You have a lot of options when it comes to banking online with non-traditional financial institutions. While the odds are slim, there’s always the chance you could sign up with a fly-by-night operation that suddenly goes out of business after its CEO flees to the Cayman Islands.
Double check that any financial institution with which you open a checking account is insured either by the Federal Deposit Insurance Corporation (FDIC) or the National Credit Union Administration (NCUA). In the event your institution shuts down, either type of insurance will cover the balance of your account up to a $250,000 limit.
Business checking fees for your therapy practice
Anywhere you consider opening an account, be sure to inquire about:
- Monthly maintenance fees, which are often waived as long as you maintain a minimum daily balance during the month in question
- Overdraft fees, charged when you don’t have enough money to cover a transfer, ATM withdrawal, or debit card purchase, but the bank allows your balance to cross over into a negative value
- Non-sufficient fund (NSF) fees, when you write a check that bounces or attempt to make an ACH transfer your bank doesn’t cover
- ATM fees, typically charged when you make a withdrawal from an ATM outside your financial institution’s network
- Incoming or outgoing wire transfer fees, which are charged on a per-transfer basis
- Card replacement fees, in case you lose your debit card and request to have it replaced
In some cases, banks or other checking account providers may advertise $0 rates for some of the fees advertised above, while the fine print specifies that this applies only in certain situations (e.g. if you maintain a daily account minimum).
Checking account interest and rewards
Financial institutions sometimes offer high interest rates or rewards as a way to entice new customers.
Checking account interest can be a great way to earn a modest amount of extra income without any exposure to risk. For instance, if you earn $2,500 or more per month in payments from clients and customers, Bluevine rewards you with 1.5% interest on your account balance.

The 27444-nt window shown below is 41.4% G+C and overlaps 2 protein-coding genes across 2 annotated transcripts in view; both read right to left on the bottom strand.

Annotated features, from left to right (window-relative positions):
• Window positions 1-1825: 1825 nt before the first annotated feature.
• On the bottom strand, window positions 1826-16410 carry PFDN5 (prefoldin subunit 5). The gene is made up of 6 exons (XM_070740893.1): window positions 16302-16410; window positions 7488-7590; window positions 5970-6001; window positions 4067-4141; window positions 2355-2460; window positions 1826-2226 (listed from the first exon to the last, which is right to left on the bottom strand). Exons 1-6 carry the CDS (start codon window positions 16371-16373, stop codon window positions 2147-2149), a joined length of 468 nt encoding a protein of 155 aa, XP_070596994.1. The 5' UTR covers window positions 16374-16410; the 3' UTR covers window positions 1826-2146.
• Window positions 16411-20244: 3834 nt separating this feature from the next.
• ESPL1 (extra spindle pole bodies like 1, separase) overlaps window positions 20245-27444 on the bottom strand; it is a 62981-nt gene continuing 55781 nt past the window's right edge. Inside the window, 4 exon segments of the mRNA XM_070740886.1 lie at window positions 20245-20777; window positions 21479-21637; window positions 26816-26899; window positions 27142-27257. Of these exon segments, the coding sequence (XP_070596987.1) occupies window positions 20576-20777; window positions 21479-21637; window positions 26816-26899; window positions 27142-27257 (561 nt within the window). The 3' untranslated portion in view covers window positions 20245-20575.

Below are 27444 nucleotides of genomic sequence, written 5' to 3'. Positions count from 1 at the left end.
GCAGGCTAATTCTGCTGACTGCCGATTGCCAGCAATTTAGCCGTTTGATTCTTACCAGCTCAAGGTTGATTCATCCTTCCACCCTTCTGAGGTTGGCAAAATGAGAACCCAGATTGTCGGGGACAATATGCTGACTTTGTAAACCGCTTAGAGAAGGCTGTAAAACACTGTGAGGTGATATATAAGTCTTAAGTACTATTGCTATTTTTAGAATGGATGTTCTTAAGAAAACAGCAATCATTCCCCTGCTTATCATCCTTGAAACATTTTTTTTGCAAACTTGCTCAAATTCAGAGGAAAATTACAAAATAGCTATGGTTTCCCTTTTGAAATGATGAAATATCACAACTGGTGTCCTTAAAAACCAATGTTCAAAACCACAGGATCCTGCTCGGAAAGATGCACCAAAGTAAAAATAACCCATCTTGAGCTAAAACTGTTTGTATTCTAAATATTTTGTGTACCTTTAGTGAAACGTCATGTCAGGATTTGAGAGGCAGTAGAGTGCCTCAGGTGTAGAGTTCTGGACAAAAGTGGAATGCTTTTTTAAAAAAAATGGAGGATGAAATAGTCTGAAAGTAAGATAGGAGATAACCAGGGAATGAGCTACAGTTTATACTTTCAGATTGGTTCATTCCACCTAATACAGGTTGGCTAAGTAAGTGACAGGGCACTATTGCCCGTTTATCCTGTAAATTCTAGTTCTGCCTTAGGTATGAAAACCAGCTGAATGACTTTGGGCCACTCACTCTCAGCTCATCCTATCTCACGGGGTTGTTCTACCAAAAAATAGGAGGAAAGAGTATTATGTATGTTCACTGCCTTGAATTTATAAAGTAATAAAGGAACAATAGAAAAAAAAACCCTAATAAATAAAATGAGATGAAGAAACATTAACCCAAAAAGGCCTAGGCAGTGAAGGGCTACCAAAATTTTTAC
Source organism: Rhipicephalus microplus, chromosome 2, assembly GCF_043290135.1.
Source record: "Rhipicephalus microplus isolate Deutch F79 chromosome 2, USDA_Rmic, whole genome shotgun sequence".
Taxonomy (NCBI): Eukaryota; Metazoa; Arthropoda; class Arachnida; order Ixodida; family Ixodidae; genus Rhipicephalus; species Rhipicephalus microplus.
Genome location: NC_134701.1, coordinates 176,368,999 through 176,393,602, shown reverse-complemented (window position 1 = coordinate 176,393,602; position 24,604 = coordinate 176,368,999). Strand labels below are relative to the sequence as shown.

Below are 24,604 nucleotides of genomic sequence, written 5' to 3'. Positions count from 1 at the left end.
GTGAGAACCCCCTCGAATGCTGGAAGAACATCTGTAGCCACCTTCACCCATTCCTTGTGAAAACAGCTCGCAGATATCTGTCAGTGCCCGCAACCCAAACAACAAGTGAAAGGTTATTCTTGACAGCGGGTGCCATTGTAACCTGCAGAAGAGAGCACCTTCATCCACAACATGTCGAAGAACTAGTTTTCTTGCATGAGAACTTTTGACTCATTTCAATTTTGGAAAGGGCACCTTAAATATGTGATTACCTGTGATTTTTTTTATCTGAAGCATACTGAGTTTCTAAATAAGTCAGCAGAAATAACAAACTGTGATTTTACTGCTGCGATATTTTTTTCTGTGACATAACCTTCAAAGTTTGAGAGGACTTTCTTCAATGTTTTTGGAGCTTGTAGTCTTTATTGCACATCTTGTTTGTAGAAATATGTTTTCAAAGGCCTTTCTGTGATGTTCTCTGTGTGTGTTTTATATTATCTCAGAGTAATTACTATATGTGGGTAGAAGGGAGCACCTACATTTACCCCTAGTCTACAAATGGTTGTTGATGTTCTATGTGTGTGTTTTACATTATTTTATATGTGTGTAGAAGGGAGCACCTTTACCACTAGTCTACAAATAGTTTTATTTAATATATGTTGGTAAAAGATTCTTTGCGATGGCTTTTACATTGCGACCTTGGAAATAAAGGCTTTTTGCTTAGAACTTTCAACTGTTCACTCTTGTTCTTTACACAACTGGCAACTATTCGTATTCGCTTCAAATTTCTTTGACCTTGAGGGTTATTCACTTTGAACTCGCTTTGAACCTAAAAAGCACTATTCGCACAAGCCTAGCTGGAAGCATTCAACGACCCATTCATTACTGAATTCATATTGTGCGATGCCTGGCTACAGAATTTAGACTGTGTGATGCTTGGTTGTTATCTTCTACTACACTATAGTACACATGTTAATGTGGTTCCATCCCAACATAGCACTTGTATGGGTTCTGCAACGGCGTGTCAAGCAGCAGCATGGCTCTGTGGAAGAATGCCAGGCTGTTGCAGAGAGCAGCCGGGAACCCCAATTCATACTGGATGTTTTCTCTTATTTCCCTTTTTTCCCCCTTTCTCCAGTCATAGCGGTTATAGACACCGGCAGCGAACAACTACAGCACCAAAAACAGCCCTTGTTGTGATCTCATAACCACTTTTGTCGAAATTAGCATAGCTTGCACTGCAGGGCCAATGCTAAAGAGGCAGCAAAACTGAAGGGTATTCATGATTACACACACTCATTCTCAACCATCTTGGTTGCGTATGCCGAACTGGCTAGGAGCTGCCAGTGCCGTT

Rewards often apply to specific types of purchases. You may be able to earn a few percentage points back every time you use your business checking account to pay a utility bill, or make purchases at qualifying stores.
Another kind of award to keep an eye out for: Account opening bonuses. Some banks will award you money if you open a checking account with them and set up direct deposit within a particular window of time. Don’t let yourself be distracted by the prospect of quick and easy cash, however; these rewards are only worthwhile if the account’s other features—such as monthly fees or account minimums—suit your needs as well.
Banking beyond your checking account
Besides opening a checking account, what are the other money moves you need to make to get your therapy practice up and running?
If you’re thinking about applying for a small business loan or line of credit, it may make more sense to do so at a financial institution where you already bank. Since you’ve already established a relationship with the institution, they could be more willing to lend you money or extend you credit than they would if you had just come in off the street.
Besides that, if you’re repaying loans, withdrawing money from a line of credit, or even making credit card payments, it’s simpler when you’re able to manage all your accounts from one point of access online.
Take some time, as you consider different options, to see what other types of financial services they offer. For instance, you may find you prefer to open a checking account with a bank that also offers business lines of credit with lower interest rates than their competitors.
Or maybe the bank you’re considering also offers a business credit card with a rewards program that suits your needs.
As with most aspects of running your therapy practice, planning ahead works in your benefit. Considering what your banking needs will be in the future will help you make a decision now.
Budgeting is a key part of financial planning, and one to which many first time business owners take an overly casual approach. Get schooled in the fundamentals with our article on building a budget for your therapy practice.
This post is to be used for informational purposes only and does not constitute legal, business, or tax advice. Each person should consult their own attorney, business advisor, or tax advisor with respect to matters referenced in this post.
Bryce Warnes is a West Coast writer specializing in small business finances.